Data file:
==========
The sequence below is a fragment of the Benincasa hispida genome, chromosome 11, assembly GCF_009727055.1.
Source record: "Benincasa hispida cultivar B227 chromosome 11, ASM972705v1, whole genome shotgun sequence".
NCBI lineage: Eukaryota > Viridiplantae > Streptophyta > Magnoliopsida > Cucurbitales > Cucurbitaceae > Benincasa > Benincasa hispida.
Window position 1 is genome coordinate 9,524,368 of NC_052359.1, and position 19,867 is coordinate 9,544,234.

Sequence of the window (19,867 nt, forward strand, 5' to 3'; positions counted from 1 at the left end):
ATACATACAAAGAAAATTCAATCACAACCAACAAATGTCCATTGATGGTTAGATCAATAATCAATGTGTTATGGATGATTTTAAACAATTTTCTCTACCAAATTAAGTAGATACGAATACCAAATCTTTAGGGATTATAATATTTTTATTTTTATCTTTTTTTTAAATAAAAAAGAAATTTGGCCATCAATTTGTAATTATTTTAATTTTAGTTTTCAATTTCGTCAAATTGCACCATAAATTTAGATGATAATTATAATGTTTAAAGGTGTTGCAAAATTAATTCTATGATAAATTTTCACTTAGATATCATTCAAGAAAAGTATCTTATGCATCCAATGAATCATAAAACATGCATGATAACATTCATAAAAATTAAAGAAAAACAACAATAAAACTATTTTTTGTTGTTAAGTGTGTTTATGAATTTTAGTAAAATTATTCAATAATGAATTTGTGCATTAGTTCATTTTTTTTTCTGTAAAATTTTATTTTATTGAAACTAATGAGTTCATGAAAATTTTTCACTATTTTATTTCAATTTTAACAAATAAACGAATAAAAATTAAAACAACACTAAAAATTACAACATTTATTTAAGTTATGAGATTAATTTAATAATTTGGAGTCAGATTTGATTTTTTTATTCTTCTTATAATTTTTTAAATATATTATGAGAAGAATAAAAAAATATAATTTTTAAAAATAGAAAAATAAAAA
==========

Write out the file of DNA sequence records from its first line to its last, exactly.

The sequence below is a fragment of the Benincasa hispida genome, chromosome 11, assembly GCF_009727055.1.
Source record: "Benincasa hispida cultivar B227 chromosome 11, ASM972705v1, whole genome shotgun sequence".
NCBI lineage: Eukaryota > Viridiplantae > Streptophyta > Magnoliopsida > Cucurbitales > Cucurbitaceae > Benincasa > Benincasa hispida.
Window position 1 is genome coordinate 9,524,368 of NC_052359.1, and position 19,867 is coordinate 9,544,234.

Sequence of the window (19,867 nt, forward strand, 5' to 3'; positions counted from 1 at the left end):
ATACATACAAAGAAAATTCAATCACAACCAACAAATGTCCATTGATGGTTAGATCAATAATCAATGTGTTATGGATGATTTTAAACAATTTTCTCTACCAAATTAAGTAGATACGAATACCAAATCTTTAGGGATTATAATATTTTTATTTTTATCTTTTTTTTAAATAAAAAAGAAATTTGGCCATCAATTTGTAATTATTTTAATTTTAGTTTTCAATTTCGTCAAATTGCACCATAAATTTAGATGATAATTATAATGTTTAAAGGTGTTGCAAAATTAATTCTATGATAAATTTTCACTTAGATATCATTCAAGAAAAGTATCTTATGCATCCAATGAATCATAAAACATGCATGATAACATTCATAAAAATTAAAGAAAAACAACAATAAAACTATTTTTTGTTGTTAAGTGTGTTTATGAATTTTAGTAAAATTATTCAATAATGAATTTGTGCATTAGTTCATTTTTTTTTCTGTAAAATTTTATTTTATTGAAACTAATGAGTTCATGAAAATTTTTCACTATTTTATTTCAATTTTAACAAATAAACGAATAAAAATTAAAACAACACTAAAAATTACAACATTTATTTAAGTTATGAGATTAATTTAATAATTTGGAGTCAGATTTGATTTTTTTATTCTTCTTATAATTTTTTAAATATATTATGAGAAGAATAAAAAAATATAATTTTTAAAAATAGAAAAATAAAAA